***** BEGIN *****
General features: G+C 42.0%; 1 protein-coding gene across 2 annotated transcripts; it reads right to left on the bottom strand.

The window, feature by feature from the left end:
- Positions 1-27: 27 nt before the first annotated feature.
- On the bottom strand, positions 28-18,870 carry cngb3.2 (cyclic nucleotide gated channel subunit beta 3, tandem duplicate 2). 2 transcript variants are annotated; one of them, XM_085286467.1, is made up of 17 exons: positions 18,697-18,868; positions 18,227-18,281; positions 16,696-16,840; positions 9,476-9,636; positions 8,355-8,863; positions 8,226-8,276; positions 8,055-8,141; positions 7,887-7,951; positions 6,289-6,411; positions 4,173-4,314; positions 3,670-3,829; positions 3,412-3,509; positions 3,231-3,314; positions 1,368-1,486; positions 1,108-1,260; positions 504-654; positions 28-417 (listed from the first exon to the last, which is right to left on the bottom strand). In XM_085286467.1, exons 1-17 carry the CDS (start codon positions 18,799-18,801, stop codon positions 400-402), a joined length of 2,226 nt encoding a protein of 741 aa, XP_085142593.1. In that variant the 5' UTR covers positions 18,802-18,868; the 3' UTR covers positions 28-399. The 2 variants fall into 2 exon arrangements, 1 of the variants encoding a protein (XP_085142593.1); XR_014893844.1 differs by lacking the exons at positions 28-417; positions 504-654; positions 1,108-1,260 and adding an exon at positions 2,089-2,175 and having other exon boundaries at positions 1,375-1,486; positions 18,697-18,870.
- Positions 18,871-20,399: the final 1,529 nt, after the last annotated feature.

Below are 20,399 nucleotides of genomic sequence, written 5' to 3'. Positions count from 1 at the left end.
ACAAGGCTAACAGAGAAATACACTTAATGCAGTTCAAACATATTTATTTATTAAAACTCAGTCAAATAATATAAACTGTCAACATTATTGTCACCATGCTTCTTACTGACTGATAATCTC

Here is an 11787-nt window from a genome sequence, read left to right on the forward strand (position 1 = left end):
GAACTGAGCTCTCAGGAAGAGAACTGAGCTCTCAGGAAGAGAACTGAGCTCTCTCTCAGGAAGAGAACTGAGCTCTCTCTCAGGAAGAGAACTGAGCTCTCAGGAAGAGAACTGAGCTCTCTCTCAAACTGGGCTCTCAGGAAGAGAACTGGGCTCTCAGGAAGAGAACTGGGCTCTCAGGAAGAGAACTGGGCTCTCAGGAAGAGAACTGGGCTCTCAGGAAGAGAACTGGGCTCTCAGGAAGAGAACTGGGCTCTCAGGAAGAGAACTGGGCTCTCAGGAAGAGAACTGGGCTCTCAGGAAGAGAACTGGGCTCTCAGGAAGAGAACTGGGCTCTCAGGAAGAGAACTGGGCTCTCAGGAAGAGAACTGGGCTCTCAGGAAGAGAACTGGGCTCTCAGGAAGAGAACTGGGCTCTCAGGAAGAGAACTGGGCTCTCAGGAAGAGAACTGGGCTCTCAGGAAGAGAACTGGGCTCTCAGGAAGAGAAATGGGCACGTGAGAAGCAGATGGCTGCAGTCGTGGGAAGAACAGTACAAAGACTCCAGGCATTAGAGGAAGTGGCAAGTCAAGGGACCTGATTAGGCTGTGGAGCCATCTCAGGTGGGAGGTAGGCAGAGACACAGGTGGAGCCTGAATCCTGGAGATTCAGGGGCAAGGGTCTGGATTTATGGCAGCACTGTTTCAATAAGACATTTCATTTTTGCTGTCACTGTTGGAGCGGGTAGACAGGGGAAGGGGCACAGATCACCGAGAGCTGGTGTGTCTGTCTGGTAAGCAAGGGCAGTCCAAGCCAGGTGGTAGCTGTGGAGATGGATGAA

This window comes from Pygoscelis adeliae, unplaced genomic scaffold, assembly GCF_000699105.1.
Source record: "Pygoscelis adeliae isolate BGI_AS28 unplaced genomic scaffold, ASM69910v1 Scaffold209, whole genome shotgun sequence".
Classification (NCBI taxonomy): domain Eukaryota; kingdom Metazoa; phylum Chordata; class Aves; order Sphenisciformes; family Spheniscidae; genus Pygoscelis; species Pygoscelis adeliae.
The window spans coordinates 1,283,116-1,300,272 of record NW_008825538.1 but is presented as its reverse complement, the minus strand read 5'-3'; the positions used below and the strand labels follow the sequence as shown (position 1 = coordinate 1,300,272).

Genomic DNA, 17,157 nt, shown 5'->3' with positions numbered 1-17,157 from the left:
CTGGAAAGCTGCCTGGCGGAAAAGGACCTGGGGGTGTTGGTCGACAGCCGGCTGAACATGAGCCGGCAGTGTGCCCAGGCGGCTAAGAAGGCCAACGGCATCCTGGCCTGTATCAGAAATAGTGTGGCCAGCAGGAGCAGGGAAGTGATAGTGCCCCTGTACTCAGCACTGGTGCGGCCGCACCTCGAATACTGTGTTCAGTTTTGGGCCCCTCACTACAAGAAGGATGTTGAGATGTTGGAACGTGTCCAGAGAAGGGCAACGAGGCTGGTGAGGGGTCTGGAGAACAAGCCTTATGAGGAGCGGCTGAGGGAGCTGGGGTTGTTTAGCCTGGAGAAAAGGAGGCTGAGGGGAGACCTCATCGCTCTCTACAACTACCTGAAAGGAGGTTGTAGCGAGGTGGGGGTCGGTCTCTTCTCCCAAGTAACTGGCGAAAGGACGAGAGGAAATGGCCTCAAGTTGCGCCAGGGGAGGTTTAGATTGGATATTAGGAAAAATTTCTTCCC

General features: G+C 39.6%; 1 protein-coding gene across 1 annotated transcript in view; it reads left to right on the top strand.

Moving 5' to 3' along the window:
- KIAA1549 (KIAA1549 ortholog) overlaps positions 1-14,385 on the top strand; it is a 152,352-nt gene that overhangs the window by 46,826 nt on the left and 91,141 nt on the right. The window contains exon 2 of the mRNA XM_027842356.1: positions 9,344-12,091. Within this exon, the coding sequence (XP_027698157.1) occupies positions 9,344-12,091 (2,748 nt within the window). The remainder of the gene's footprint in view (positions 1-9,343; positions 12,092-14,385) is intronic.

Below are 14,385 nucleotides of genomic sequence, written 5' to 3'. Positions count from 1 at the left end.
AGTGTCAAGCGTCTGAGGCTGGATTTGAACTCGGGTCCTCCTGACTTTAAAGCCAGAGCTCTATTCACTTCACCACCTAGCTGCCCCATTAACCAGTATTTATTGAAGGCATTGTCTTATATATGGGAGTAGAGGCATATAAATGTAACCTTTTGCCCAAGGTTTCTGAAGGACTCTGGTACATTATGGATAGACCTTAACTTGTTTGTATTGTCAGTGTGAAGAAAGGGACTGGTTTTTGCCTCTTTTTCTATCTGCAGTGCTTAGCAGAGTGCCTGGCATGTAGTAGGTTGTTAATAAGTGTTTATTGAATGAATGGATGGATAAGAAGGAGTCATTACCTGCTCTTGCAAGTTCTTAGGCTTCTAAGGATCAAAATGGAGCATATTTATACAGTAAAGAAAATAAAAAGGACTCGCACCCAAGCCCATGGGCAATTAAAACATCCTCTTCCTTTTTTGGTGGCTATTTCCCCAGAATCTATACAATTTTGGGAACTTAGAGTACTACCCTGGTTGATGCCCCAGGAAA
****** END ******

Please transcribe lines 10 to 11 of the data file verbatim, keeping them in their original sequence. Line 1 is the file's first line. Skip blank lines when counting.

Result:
This window comes from Pygoscelis adeliae, unplaced genomic scaffold, assembly GCF_000699105.1.
Source record: "Pygoscelis adeliae isolate BGI_AS28 unplaced genomic scaffold, ASM69910v1 Scaffold209, whole genome shotgun sequence".